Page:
$$ \frac{\partial J}{\partial W^{(1)}} = (y-\hat{y}) \frac{\partial \hat{y}}{\partial W^{(1)}} $$$$ \frac{\partial J}{\partial W^{(1)}} = (y-\hat{y}) \frac{\partial \hat{y}}{\partial z^{(3)}} \frac{\partial z^{(3)}}{\partial W^{(1)}} $$$$ \frac{\partial J}{\partial W^{(1)}} = -(y-\hat{y}) f^\prime(z^{(3)}) \frac{\partial z^{(3)}}{\partial W^{(1)}} $$$$ \frac{\partial z^{(3)}}{\partial W^{(1)}} = \frac{\partial z^{(3)}}{\partial a^{(2)}}\frac{\partial a^{(2)}}{\partial W^{(1)}} $$

There’s still a nice linear relationship along each synapse, but now we’re interested in the rate of change of z(3) with respect to a(2). Now the slope is just equal to the weight value for that synapse. We can achieve this mathematically by multiplying by W(2) transpose.

$$ \frac{\partial J}{\partial W^{(1)}} = \delta^{(3)} (W^{(2)})^{T} \frac{\partial a^{(2)}}{\partial W^{(1)}} $$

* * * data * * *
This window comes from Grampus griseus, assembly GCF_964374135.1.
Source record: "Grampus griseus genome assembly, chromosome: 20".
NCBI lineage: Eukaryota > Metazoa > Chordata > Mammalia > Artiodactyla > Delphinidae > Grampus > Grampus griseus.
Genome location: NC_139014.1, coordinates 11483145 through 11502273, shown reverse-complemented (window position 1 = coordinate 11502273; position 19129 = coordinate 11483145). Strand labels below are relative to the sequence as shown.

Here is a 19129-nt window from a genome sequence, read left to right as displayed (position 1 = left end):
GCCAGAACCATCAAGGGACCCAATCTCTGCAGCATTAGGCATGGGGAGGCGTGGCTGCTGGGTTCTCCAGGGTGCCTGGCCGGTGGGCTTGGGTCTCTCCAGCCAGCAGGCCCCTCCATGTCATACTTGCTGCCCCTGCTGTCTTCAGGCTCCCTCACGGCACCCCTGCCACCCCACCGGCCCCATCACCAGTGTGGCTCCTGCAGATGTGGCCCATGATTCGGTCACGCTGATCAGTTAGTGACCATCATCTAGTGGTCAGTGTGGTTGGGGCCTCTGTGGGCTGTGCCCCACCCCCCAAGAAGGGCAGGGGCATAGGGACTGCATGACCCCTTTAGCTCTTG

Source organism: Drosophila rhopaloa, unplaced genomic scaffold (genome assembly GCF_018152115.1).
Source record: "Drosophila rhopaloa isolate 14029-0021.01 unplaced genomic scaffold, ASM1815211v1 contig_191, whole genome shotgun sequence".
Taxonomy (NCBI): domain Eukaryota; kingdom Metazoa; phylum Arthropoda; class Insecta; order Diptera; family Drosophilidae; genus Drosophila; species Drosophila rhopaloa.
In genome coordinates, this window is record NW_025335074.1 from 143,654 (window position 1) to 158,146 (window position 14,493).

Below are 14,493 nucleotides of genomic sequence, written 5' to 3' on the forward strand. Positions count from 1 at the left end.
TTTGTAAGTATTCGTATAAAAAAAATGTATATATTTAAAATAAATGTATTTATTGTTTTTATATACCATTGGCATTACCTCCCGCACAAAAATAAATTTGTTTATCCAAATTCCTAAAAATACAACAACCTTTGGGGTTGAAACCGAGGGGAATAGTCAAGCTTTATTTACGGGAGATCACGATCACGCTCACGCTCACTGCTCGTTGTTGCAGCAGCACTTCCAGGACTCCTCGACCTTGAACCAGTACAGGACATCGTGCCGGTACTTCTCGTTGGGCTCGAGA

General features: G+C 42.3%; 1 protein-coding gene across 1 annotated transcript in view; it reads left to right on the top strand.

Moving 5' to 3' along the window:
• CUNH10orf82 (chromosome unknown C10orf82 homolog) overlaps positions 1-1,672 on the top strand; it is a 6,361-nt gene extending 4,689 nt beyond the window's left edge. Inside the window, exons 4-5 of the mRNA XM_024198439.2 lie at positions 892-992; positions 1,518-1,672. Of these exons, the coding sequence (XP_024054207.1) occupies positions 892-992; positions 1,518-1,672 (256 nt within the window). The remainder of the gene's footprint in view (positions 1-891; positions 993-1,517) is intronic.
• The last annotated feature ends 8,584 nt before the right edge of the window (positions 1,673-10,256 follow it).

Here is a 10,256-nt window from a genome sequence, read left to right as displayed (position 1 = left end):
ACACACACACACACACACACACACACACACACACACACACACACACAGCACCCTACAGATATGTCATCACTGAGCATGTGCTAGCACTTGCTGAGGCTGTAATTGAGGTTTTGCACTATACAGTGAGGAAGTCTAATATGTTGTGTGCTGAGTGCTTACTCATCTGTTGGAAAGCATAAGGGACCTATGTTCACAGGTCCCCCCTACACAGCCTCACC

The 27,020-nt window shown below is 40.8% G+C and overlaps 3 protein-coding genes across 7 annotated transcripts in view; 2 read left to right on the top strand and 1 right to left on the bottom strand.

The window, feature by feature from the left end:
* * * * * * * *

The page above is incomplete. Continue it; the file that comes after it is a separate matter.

$$ \frac{\partial J}{\partial W^{(1)}} = \delta^{(3)} (W^{(2)})^{T} \frac{\partial a^{(2)}}{\partial z^{(2)}} \frac{\partial z^{(2)}}{\partial W^{(1)}} $$

Our next term to work on is da(2)/dz(2) – this step is just like the derivative across our layer 3 neurons, so we can just multiply by f prime(z2).

$$ \frac{\partial J}{\partial W^{(1)}} = \delta^{(3)} (W^{(2)})^{T} f^\prime(z^{(2)}) \frac{\partial z^{(2)}}{\partial W^{(1)}} $$

Our final computation here is dz2/dW1. This is very similar to our dz3/dW2 computation, there is a simple linear relationship on the synapses between z2 and w1, in this case though, the slope is the input value, X. We can use the same technique as last time by multiplying by X transpose, effectively applying the derivative and adding our dJ/dW1’s together across all our examples.

$$ \frac{\partial J}{\partial W^{(1)}} = X^{T} \delta^{(3)} (W^{(2)})^{T} f^\prime(z^{(2)}) $$


$$ \frac{\partial J}{\partial W^{(1)}} = X^{T}\delta^{(2)} \tag{7} $$


$$ \delta^{(2)} = \delta^{(3)} (W^{(2)})^{T} f^\prime(z^{(2)}) $$

All that’s left is to code this equation up in python. What’s cool here is that if we want to make a deeper neural network, we could just stack a bunch of these operations together.

In [7]:
# Whole Class with additions:
class Neural_Network(object):
    def __init__(self):